In summary, these findings place 11βHSD1 firmly within the complex network of pathways that regulate metabolism in liver and adipose tissue in response to both acute and chronic changes in nutritional status. Moreover, they suggest that reductions in 11βHSD1 may mediate insulin-sensitising effects of other drugs, lending further support for the concept of inhibiting 11βHSD1 in patients with obesity and type 2 diabetes.

11βHSD1 inhibitors

A broad spectrum of chemical classes of 11βHSD1 inhibitors has been developed. Preclinical proof of concept for their efficacy in metabolic disease has been obtained in vitro and in vivo. Notably, inhibition of 11βHSD1 in 3T3-L adipocytes inhibits lipolysis and adipogenesis induced by treatment with 11-dehydrocorticosterone (the substrate for 11βHSD1 in rodents, forming active corticosterone), implying that 11βHSD1 inhibition may play an important role in regulating adipose tissue metabolism [80]. In obese, insulin resistant, rodents (e.g. KKAγ mice) selective inhibition of 11βHSD1 lowers blood glucose, insulin levels, expression of hepatic PEPCK (a key enzyme in gluconeogenesis) and cholesterol [81, 82]. Inevitably, some agents have off-target effects when used at high drug exposure in preclinical studies [83], but in our view this does not undermine the consistency of beneficial effects in preclinical studies of inhibitors with a variety of chemical structures. Both short- and long-term selective inhibition of 11βHSD1 in dogs decreases hepatic glucose production mainly by suppressing glycogenolysis [84, 85]. Have these encouraging results translated to humans?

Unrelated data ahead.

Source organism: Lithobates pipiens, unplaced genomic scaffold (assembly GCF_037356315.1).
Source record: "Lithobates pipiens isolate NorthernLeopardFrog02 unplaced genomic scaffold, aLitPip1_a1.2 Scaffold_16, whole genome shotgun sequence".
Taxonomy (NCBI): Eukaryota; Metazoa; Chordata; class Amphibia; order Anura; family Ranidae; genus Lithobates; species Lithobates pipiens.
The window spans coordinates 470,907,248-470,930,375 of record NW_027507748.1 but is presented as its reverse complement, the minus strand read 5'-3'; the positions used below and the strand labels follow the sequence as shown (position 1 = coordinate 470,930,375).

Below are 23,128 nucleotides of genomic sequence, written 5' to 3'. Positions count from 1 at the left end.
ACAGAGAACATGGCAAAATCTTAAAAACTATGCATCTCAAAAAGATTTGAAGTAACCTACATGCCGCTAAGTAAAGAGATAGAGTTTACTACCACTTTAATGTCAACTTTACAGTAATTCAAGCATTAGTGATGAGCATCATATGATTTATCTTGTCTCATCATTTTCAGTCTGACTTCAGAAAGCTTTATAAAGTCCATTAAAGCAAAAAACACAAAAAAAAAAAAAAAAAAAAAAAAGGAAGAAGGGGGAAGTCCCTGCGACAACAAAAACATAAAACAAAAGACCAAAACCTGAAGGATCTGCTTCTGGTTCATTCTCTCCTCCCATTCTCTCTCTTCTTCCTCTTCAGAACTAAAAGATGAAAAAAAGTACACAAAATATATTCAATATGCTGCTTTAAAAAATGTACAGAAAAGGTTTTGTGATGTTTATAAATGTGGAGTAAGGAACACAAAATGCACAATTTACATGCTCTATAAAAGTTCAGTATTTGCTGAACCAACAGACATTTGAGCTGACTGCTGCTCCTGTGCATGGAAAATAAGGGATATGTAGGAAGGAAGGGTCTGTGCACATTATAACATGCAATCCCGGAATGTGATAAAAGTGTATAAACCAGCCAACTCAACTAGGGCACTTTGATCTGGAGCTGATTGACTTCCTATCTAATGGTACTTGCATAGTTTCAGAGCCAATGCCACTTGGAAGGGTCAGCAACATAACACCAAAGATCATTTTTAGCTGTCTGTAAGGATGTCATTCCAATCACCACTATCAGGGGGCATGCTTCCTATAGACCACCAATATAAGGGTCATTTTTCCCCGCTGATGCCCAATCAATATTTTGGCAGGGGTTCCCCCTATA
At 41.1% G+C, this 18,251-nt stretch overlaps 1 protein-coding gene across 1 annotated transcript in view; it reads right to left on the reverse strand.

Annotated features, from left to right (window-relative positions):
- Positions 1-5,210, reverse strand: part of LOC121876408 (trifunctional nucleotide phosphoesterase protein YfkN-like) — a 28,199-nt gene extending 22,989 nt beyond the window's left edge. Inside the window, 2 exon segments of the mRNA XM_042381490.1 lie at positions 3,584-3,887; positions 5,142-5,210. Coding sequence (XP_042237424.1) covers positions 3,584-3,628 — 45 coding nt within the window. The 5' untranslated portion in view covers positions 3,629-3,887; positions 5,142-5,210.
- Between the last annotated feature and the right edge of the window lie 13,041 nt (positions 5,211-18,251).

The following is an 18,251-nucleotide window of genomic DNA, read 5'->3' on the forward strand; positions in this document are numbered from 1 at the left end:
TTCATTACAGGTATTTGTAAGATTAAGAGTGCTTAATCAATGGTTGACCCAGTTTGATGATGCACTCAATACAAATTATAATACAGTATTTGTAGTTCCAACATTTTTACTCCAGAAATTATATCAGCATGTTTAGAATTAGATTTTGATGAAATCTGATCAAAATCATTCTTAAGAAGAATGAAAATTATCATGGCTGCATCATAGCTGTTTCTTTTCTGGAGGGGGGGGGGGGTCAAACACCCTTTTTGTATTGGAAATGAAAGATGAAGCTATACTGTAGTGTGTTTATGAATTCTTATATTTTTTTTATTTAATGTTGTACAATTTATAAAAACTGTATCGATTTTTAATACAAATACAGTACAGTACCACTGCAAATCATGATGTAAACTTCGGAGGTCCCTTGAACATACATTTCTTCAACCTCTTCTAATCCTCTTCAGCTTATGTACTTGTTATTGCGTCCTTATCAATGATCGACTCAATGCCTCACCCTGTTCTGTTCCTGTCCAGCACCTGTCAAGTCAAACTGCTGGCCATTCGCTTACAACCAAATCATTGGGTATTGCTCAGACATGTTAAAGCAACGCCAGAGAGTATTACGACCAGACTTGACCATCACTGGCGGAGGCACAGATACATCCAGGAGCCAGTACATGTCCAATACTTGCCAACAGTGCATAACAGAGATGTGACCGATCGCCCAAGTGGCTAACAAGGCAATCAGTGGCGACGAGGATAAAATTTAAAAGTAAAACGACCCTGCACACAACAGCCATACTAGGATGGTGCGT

The earliest clinical studies were conducted with non-selective ‘prototype’ inhibitors. Liquorice contains glycyrrhetinic acid, which is a non-specific inhibitor of both 11βHSD1 and 11βHSD2, as is its hemi-succinate derivative, carbenoxolone (CBX). In healthy men, 7 days of CBX treatment enhanced insulin sensitivity during a euglycaemic–hyperinsulinaemic clamp [22]. In non-obese men with diet-controlled type 2 diabetes, 7 days of treatment with CBX lowered hepatic glucose production during hyperglucagonaemia. In addition total cholesterol levels were lowered in healthy men, but not in men with type 2 diabetes [86]. However, in obese men without type 2 diabetes, 7 days of treatment with CBX did not improve insulin sensitivity [40], and in patients with type 2 diabetes there was no change in HbA1c after 6 weeks of CBX therapy [17]. Explanations for these inconsistent effects may include the following: some studies suggest that CBX does not inhibit adipose 11βHSD1 [87]; since 11βHSD1 activity in the liver is decreased in obese people without type 2 diabetes further inhibition may have no effect; in addition, CBX is not a potent 11βHSD1 inhibitor. Moreover, since CBX is non-specific and also inhibits 11βHSD2-mediated conversion of cortisol to cortisone in the kidney, treatment leads to sodium retention and hypertension, so it is not a viable long-term therapy for patients with type 2 diabetes.